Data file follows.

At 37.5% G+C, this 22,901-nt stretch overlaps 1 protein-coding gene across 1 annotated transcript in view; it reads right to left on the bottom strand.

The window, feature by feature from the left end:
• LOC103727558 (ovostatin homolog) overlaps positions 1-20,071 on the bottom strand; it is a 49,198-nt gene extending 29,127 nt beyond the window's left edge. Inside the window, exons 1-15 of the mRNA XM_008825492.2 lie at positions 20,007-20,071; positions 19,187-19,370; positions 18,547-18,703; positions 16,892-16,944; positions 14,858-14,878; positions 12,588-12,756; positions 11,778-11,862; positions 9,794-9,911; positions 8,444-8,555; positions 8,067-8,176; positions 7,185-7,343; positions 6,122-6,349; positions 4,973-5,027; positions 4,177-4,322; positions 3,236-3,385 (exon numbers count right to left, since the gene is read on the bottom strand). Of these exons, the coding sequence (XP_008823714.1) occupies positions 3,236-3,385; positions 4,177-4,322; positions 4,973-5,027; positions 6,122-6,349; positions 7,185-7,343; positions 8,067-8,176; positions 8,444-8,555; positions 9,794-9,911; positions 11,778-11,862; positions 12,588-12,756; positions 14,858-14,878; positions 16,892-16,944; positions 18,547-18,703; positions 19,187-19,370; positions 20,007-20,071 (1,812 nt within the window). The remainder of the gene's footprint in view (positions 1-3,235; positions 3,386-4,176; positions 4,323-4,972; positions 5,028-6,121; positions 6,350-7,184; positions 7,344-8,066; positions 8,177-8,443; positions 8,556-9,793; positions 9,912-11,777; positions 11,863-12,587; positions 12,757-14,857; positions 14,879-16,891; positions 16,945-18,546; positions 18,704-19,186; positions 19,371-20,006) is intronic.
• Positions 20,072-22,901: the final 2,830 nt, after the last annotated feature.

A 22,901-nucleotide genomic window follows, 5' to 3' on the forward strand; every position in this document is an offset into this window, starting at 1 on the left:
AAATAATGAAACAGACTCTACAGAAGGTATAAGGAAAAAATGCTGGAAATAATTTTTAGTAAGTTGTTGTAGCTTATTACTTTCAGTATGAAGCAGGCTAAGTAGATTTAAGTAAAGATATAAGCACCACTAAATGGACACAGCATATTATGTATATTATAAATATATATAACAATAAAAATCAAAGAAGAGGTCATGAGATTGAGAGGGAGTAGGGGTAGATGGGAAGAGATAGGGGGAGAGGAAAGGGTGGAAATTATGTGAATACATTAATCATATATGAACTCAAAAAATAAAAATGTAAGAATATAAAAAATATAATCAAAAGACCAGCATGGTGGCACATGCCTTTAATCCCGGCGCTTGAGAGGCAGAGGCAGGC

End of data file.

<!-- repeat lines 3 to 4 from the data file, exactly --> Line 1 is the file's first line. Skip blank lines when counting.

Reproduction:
• LOC103727558 (ovostatin homolog) overlaps positions 1-20,071 on the bottom strand; it is a 49,198-nt gene extending 29,127 nt beyond the window's left edge. Inside the window, exons 1-15 of the mRNA XM_008825492.2 lie at positions 20,007-20,071; positions 19,187-19,370; positions 18,547-18,703; positions 16,892-16,944; positions 14,858-14,878; positions 12,588-12,756; positions 11,778-11,862; positions 9,794-9,911; positions 8,444-8,555; positions 8,067-8,176; positions 7,185-7,343; positions 6,122-6,349; positions 4,973-5,027; positions 4,177-4,322; positions 3,236-3,385 (exon numbers count right to left, since the gene is read on the bottom strand). Of these exons, the coding sequence (XP_008823714.1) occupies positions 3,236-3,385; positions 4,177-4,322; positions 4,973-5,027; positions 6,122-6,349; positions 7,185-7,343; positions 8,067-8,176; positions 8,444-8,555; positions 9,794-9,911; positions 11,778-11,862; positions 12,588-12,756; positions 14,858-14,878; positions 16,892-16,944; positions 18,547-18,703; positions 19,187-19,370; positions 20,007-20,071 (1,812 nt within the window). The remainder of the gene's footprint in view (positions 1-3,235; positions 3,386-4,176; positions 4,323-4,972; positions 5,028-6,121; positions 6,350-7,184; positions 7,344-8,066; positions 8,177-8,443; positions 8,556-9,793; positions 9,912-11,777; positions 11,863-12,587; positions 12,757-14,857; positions 14,879-16,891; positions 16,945-18,546; positions 18,704-19,186; positions 19,371-20,006) is intronic.
• Positions 20,072-22,901: the final 2,830 nt, after the last annotated feature.